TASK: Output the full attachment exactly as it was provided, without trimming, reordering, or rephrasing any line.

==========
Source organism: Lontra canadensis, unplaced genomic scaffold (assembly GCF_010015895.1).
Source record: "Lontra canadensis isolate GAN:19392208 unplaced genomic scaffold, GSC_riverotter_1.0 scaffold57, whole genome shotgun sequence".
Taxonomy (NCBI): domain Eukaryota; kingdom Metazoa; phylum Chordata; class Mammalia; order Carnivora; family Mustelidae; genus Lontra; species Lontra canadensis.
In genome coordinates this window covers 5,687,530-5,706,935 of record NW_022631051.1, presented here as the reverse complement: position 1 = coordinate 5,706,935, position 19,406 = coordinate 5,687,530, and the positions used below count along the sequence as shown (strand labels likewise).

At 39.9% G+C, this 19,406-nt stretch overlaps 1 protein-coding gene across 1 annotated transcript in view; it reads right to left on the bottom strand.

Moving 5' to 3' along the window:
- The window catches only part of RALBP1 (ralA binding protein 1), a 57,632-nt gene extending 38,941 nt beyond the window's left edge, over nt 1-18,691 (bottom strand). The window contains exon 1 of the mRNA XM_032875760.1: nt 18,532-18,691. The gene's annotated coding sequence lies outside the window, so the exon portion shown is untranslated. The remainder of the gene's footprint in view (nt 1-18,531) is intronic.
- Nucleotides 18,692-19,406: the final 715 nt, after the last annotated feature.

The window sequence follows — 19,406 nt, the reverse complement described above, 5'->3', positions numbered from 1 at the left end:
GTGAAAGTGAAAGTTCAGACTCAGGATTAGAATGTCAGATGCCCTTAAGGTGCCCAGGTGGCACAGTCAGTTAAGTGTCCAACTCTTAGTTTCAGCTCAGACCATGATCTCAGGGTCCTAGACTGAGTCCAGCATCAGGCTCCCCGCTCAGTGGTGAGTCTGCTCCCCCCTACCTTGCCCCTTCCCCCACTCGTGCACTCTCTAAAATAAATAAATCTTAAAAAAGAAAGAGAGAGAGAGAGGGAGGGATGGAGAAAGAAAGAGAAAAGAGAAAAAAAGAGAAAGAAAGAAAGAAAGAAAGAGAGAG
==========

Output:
Source organism: Lontra canadensis, unplaced genomic scaffold (assembly GCF_010015895.1).
Source record: "Lontra canadensis isolate GAN:19392208 unplaced genomic scaffold, GSC_riverotter_1.0 scaffold57, whole genome shotgun sequence".
Taxonomy (NCBI): domain Eukaryota; kingdom Metazoa; phylum Chordata; class Mammalia; order Carnivora; family Mustelidae; genus Lontra; species Lontra canadensis.
In genome coordinates this window covers 5,687,530-5,706,935 of record NW_022631051.1, presented here as the reverse complement: position 1 = coordinate 5,706,935, position 19,406 = coordinate 5,687,530, and the positions used below count along the sequence as shown (strand labels likewise).

At 39.9% G+C, this 19,406-nt stretch overlaps 1 protein-coding gene across 1 annotated transcript in view; it reads right to left on the bottom strand.

Moving 5' to 3' along the window:
- The window catches only part of RALBP1 (ralA binding protein 1), a 57,632-nt gene extending 38,941 nt beyond the window's left edge, over nt 1-18,691 (bottom strand). The window contains exon 1 of the mRNA XM_032875760.1: nt 18,532-18,691. The gene's annotated coding sequence lies outside the window, so the exon portion shown is untranslated. The remainder of the gene's footprint in view (nt 1-18,531) is intronic.
- Nucleotides 18,692-19,406: the final 715 nt, after the last annotated feature.

The window sequence follows — 19,406 nt, the reverse complement described above, 5'->3', positions numbered from 1 at the left end:
GTGAAAGTGAAAGTTCAGACTCAGGATTAGAATGTCAGATGCCCTTAAGGTGCCCAGGTGGCACAGTCAGTTAAGTGTCCAACTCTTAGTTTCAGCTCAGACCATGATCTCAGGGTCCTAGACTGAGTCCAGCATCAGGCTCCCCGCTCAGTGGTGAGTCTGCTCCCCCCTACCTTGCCCCTTCCCCCACTCGTGCACTCTCTAAAATAAATAAATCTTAAAAAAGAAAGAGAGAGAGAGAGGGAGGGATGGAGAAAGAAAGAGAAAAGAGAAAAAAAGAGAAAGAAAGAAAGAAAGAAAGAGAGAG